Why is any of this a problem? Well, in the first place the tests (a.k.a. specification) should be consistent and easy to understand. These tests are way better than many that I see, but still it’s worth thinking about how they can be even better.

And, secondly, tests should only assert on the behaviour that they are actually interested in. Over-specifying a test makes it brittle in the face of change, and one thing we can do without is brittle test suites.

Criticism is easy – is there an alternative?

  1. Use builders to create instances at the point you need them.
  2. Use methods on the builder to express attributes that are important for the behaviour being validated in the test.
  3. Only assert on the event(s) that are directly related to the behaviour being validated in the test (that may require the writing of more tests)

This is one way you could write it in Gherkin, using Roger (the requester) and Andrea (the accepter):

Given Roger and Andrea are not connected
And Roger has made a connection request to Andrea
When Andrea accepts the connection request
Then Roger and Andrea are connected

So here’s my re-write. Note that there are utility classes/methods that would need to be written to allow this to compile:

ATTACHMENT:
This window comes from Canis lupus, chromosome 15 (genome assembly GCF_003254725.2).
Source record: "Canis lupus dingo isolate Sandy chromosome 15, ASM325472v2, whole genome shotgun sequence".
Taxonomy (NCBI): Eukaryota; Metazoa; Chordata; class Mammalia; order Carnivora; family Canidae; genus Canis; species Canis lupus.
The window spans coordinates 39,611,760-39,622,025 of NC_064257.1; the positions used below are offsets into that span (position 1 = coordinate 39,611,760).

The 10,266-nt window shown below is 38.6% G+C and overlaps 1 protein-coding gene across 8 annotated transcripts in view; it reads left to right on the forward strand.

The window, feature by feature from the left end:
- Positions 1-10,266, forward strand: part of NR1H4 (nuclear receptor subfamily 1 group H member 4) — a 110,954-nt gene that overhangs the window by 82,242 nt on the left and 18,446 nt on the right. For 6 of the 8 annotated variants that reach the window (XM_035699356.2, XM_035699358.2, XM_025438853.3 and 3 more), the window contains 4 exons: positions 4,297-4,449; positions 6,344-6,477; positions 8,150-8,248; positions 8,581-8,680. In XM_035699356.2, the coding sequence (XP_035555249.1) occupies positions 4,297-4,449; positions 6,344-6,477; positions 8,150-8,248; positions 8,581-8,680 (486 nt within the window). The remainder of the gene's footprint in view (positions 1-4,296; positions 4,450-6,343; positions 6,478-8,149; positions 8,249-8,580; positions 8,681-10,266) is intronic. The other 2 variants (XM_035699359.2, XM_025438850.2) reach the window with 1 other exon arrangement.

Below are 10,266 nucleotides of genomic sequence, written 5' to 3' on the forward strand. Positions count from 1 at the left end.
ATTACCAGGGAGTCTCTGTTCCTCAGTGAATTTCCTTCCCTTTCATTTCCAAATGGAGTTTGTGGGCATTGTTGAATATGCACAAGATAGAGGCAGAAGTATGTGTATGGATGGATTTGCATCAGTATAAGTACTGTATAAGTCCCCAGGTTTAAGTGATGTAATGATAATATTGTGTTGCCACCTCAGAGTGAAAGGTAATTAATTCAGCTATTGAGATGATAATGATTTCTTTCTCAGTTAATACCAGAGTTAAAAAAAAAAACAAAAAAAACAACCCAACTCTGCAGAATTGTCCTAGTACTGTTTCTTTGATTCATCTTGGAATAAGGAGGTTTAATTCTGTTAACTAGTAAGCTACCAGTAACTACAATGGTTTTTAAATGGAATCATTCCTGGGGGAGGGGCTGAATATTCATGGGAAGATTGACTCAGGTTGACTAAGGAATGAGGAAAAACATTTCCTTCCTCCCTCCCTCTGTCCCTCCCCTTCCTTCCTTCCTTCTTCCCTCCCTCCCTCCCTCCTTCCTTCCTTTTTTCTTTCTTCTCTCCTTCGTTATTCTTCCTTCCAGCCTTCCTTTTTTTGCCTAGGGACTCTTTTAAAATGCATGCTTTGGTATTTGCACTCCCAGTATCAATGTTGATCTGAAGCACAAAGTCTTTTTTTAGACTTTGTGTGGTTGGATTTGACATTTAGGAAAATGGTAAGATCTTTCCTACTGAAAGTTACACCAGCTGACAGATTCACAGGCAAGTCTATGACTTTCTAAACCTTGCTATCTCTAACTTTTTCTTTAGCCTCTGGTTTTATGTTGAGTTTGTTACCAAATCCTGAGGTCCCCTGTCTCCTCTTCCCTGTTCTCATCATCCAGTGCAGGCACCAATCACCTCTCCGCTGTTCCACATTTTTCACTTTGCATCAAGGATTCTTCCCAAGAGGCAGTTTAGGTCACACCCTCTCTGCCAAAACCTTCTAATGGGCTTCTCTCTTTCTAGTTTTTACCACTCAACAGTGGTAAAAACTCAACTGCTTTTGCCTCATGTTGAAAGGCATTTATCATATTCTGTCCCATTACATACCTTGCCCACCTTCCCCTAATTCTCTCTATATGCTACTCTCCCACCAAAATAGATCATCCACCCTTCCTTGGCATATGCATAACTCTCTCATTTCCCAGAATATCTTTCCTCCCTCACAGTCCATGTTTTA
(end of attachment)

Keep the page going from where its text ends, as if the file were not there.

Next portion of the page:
[Test]
public void AcceptingConnectionRequestFromUnconnectedUserShouldSucceed
{
  User roger = userBuilder.withNoConnections().build();
  User andrea = userBuilder.withNoConnections().build();
  roger.requestsConnectionWith(andrea);

  andrea.acceptsConnectionRequestFrom(roger);

  assertThatConnectionExistsBetween(roger, andrea);
}

I’ve dropped the Given/When/Then format, because, though it was concise, I don’t find that it adds much when we’re at the implementation level. In fact, the very cleverness that allows a list of commands or events to be handled by the G/W/T doesn’t work for me – I find that it obscures what’s going on.

Instead, I’ve stuck to old school arrange/act/assert structure delineated by white space. I’ve posited the existence of a user builder object and a user class for use in the test code. Is this an overhead? Sure, but it will get used over and over again, and it localises the behaviour in a single place, so that when the flow of events changes, or new flows are identified, there’s only a single place in the code that needs maintenance.

I’ve also suggested the withNoConnections() method – which will likely be a no-op – to emphasise that being unconnected is important. You may consider this overkill in this situation, since there’s it’s unlikely that two freshly created users will be connected. I prefer to be explicit about these things.

A question I’m still left with is “how should we implement assertThatConnectionExistsBetween()“. My initial thought would be that it would check that the connectionCompleted() event had been recorded, but that really only checks that the event has been emitted, not that the connection has actually taken place. Without digging deeper into the domain it’s hard to know which approach is more appropriate.

This article was originally published here.